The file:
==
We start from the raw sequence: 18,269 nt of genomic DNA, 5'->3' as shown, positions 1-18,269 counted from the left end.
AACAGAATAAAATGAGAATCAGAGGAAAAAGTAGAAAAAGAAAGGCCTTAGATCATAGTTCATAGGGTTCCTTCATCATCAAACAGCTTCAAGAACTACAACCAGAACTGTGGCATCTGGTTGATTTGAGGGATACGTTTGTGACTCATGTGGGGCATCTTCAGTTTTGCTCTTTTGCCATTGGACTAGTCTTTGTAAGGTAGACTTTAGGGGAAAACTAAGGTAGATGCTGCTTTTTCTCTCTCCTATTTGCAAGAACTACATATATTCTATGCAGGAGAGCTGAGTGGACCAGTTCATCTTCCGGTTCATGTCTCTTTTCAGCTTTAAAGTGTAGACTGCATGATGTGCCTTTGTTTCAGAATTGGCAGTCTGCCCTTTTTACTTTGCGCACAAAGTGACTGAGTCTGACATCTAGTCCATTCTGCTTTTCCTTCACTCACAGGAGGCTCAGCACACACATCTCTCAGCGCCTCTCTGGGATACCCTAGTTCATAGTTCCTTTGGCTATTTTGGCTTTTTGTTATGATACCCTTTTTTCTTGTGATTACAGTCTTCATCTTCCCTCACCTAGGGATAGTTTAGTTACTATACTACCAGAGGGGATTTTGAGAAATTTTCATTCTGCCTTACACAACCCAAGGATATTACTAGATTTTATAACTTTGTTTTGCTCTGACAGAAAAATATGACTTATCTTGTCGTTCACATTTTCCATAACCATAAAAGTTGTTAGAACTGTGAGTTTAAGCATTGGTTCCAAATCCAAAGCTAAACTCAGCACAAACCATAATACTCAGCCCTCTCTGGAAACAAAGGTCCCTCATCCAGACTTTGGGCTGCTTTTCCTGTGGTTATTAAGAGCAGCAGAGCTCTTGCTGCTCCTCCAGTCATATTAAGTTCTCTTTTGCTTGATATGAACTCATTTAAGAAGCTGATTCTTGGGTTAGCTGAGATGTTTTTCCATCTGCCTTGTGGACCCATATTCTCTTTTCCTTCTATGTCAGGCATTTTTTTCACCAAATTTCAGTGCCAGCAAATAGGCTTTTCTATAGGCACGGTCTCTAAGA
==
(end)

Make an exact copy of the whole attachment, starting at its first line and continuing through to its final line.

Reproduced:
We start from the raw sequence: 18,269 nt of genomic DNA, 5'->3' as shown, positions 1-18,269 counted from the left end.
AACAGAATAAAATGAGAATCAGAGGAAAAAGTAGAAAAAGAAAGGCCTTAGATCATAGTTCATAGGGTTCCTTCATCATCAAACAGCTTCAAGAACTACAACCAGAACTGTGGCATCTGGTTGATTTGAGGGATACGTTTGTGACTCATGTGGGGCATCTTCAGTTTTGCTCTTTTGCCATTGGACTAGTCTTTGTAAGGTAGACTTTAGGGGAAAACTAAGGTAGATGCTGCTTTTTCTCTCTCCTATTTGCAAGAACTACATATATTCTATGCAGGAGAGCTGAGTGGACCAGTTCATCTTCCGGTTCATGTCTCTTTTCAGCTTTAAAGTGTAGACTGCATGATGTGCCTTTGTTTCAGAATTGGCAGTCTGCCCTTTTTACTTTGCGCACAAAGTGACTGAGTCTGACATCTAGTCCATTCTGCTTTTCCTTCACTCACAGGAGGCTCAGCACACACATCTCTCAGCGCCTCTCTGGGATACCCTAGTTCATAGTTCCTTTGGCTATTTTGGCTTTTTGTTATGATACCCTTTTTTCTTGTGATTACAGTCTTCATCTTCCCTCACCTAGGGATAGTTTAGTTACTATACTACCAGAGGGGATTTTGAGAAATTTTCATTCTGCCTTACACAACCCAAGGATATTACTAGATTTTATAACTTTGTTTTGCTCTGACAGAAAAATATGACTTATCTTGTCGTTCACATTTTCCATAACCATAAAAGTTGTTAGAACTGTGAGTTTAAGCATTGGTTCCAAATCCAAAGCTAAACTCAGCACAAACCATAATACTCAGCCCTCTCTGGAAACAAAGGTCCCTCATCCAGACTTTGGGCTGCTTTTCCTGTGGTTATTAAGAGCAGCAGAGCTCTTGCTGCTCCTCCAGTCATATTAAGTTCTCTTTTGCTTGATATGAACTCATTTAAGAAGCTGATTCTTGGGTTAGCTGAGATGTTTTTCCATCTGCCTTGTGGACCCATATTCTCTTTTCCTTCTATGTCAGGCATTTTTTTCACCAAATTTCAGTGCCAGCAAATAGGCTTTTCTATAGGCACGGTCTCTAAGA